Watershed Farm project marks major milestone
A vision nearly 15 years in the making marked a major milestone Friday when the Watershed Farm Project was revealed during a special ceremony on the 123-acre former McConnaughey Family Farm owned by the Loyalhanna Watershed Association.
“When we were looking for the proper name for this ceremony, we decided on “ground-saving” because we are not rebuilding on the site we are saving an historic site,” said Susan Huba the association's executive director.
Since 2000, the association's board has worked to protect the pastureland, woodland and wetland habitat located on the hill above the Ligonier Country Market grounds.
When board members first began talking about what to do with the property, it was a natural fit to be called The Watershed Farm and the new office space for the association.
“This farm is the first thing you see when you enter the Ligonier Valley and it is the last thing you see when you leave,” said Huba.“To the people who grew up here and live here, this has always been a farm, an open space.”
The association partnered with numerous organizations, foundations and individuals to get the Watershed Farm Adaptive Reuse Project underway.
“The reason the Loyalhanna Watershed Association has been so successful for 43 years is because of the partnerships we've formed with so many people and organizations,” Huba said.
A wildlife habitat conservation plan was initiated to preserve the farmland.
A feasibility study was conducted to determine the condition of the house and barn structures. As a result, a proposal for the adaptive reuse of the farmhouse as the staff office space and the barn for educational use was adopted.
The first phase of the adaptive reuse project, including a rotating grazing plan for cattle to use the pasture was implemented and the 5-acre wetlands restoration project on the lower farm was completed. Nearly 2,000 trees were planted to create fencing and stream buffering.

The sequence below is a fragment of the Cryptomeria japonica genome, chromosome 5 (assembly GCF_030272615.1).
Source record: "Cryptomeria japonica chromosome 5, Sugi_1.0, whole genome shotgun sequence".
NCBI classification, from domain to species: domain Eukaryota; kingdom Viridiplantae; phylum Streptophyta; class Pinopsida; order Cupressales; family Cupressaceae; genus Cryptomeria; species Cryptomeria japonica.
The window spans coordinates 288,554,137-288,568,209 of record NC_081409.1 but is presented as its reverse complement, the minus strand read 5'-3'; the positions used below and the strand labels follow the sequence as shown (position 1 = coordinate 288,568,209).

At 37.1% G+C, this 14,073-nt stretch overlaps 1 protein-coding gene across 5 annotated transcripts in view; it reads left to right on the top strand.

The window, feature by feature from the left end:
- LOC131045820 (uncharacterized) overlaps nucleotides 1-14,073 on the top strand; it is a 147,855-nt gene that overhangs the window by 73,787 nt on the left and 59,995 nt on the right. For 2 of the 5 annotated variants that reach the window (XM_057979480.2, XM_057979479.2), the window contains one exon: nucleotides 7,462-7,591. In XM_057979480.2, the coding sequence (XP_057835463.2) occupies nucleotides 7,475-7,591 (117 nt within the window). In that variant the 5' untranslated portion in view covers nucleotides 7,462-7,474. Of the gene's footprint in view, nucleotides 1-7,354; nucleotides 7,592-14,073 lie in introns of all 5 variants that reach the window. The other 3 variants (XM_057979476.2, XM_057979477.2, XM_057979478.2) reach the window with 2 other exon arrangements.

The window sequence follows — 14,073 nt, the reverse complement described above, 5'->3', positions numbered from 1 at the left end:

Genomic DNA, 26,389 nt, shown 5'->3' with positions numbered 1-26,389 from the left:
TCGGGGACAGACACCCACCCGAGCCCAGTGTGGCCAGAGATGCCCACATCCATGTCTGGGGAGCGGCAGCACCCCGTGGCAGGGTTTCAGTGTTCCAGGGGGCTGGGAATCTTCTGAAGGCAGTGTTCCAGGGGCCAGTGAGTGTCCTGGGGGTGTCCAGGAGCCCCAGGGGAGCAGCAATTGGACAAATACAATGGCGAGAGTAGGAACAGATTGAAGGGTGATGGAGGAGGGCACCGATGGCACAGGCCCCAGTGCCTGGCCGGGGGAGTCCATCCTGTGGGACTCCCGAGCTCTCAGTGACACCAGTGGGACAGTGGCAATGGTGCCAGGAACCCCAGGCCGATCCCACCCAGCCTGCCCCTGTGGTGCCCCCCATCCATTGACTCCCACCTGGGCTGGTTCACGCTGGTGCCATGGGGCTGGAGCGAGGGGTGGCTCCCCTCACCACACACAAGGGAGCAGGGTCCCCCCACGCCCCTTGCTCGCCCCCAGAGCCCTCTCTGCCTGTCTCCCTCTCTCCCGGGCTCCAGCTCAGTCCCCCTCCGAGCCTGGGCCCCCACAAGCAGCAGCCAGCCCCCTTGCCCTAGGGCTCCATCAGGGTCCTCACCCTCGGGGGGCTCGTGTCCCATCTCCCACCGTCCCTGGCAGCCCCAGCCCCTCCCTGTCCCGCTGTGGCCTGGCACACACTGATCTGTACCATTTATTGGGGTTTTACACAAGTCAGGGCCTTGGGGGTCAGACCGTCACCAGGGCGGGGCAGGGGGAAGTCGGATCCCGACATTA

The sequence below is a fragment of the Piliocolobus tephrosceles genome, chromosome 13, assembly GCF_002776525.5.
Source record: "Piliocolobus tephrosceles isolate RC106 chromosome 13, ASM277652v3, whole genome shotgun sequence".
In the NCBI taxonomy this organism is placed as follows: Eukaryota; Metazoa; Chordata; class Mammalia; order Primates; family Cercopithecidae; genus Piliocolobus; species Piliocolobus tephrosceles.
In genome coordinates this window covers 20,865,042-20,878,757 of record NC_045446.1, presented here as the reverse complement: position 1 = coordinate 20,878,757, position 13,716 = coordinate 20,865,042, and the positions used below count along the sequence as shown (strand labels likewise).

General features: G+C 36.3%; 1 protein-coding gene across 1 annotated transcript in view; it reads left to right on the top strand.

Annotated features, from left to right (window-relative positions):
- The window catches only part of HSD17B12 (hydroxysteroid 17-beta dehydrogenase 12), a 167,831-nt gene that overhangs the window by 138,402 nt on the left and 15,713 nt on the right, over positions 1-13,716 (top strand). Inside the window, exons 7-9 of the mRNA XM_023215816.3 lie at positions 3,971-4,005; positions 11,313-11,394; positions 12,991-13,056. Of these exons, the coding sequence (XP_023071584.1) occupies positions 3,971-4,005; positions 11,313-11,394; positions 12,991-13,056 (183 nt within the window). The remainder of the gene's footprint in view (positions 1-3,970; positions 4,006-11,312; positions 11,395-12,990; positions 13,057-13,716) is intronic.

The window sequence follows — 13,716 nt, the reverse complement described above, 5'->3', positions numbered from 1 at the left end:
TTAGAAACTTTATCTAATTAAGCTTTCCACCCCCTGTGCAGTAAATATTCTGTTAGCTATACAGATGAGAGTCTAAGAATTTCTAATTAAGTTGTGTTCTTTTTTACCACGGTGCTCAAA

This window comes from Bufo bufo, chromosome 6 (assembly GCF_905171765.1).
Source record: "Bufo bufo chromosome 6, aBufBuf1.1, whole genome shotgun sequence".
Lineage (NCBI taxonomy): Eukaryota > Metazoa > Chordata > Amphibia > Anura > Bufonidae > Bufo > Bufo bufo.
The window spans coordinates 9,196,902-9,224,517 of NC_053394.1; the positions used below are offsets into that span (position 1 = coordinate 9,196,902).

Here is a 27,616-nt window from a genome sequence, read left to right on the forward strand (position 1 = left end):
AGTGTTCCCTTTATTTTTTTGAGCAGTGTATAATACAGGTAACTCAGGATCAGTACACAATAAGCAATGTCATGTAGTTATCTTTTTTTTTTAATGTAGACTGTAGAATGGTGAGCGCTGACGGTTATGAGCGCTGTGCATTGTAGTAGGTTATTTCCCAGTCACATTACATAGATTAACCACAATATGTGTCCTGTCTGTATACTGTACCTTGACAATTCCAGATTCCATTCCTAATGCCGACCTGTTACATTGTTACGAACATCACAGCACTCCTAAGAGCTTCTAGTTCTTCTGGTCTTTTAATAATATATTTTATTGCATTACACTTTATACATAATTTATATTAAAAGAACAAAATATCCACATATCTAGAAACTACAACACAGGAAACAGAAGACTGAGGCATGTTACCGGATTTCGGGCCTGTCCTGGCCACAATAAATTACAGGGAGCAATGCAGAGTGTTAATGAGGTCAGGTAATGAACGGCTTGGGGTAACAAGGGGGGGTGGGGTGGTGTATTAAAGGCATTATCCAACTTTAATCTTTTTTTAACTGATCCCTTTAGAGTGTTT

For the last six months, tenant farmer Ken Reed, owner of KR Cattle in Derry, has been tending to 30 head of beef cattle on the farm.
Reed is raising the cattle for the Logan Family Farm of Irwin, who will, in turn, use Hoffer's Meat Packing in Ligonier Township to process the beef.
“It's good to see the cattle are back on the farm. It's gone full circle,” Reed said.
Reed is looking forward to working with the association to provide educational programs about cattle farming and helping to make the farm more accessible to school groups.
“The view from the hillside above Ligonier, it takes your breath away,” said Reed.
Aug. 8 marks significant milestone
Huba said Aug. 8 was selected as the next phase start date because of its historical significance to the house and the McConnaughey family.
“On our first visit to the farm, we discovered a threshold stone at the front door of the house with the date, 8-8-85, carved on its surface,” Huba said. “Now, we are standing here today, 129 years to the day, to begin this project.”
The restored farmhouse will provide office space on two floors.
“We want to be visible for the community, who have been so supportive. It is important to them that these buildings are saved. The best way to make sure the property is preserved is to be there and manage it ourselves,” Huba said.
The original flooring will be restored. Paneling will be removed for replumbing and rewiring but will be put back in place and refinished in order to maintain the original appearance.
Windows will be replaced in the cupola. However, original artwork drawn on the cupola's wall by the McConnaughey children will remain untouched. The front porch will be restored to its original construction.
“We could not tear it down, it needed to be saved,” Huba said. “We were determined to keep that little bit of history if we can.”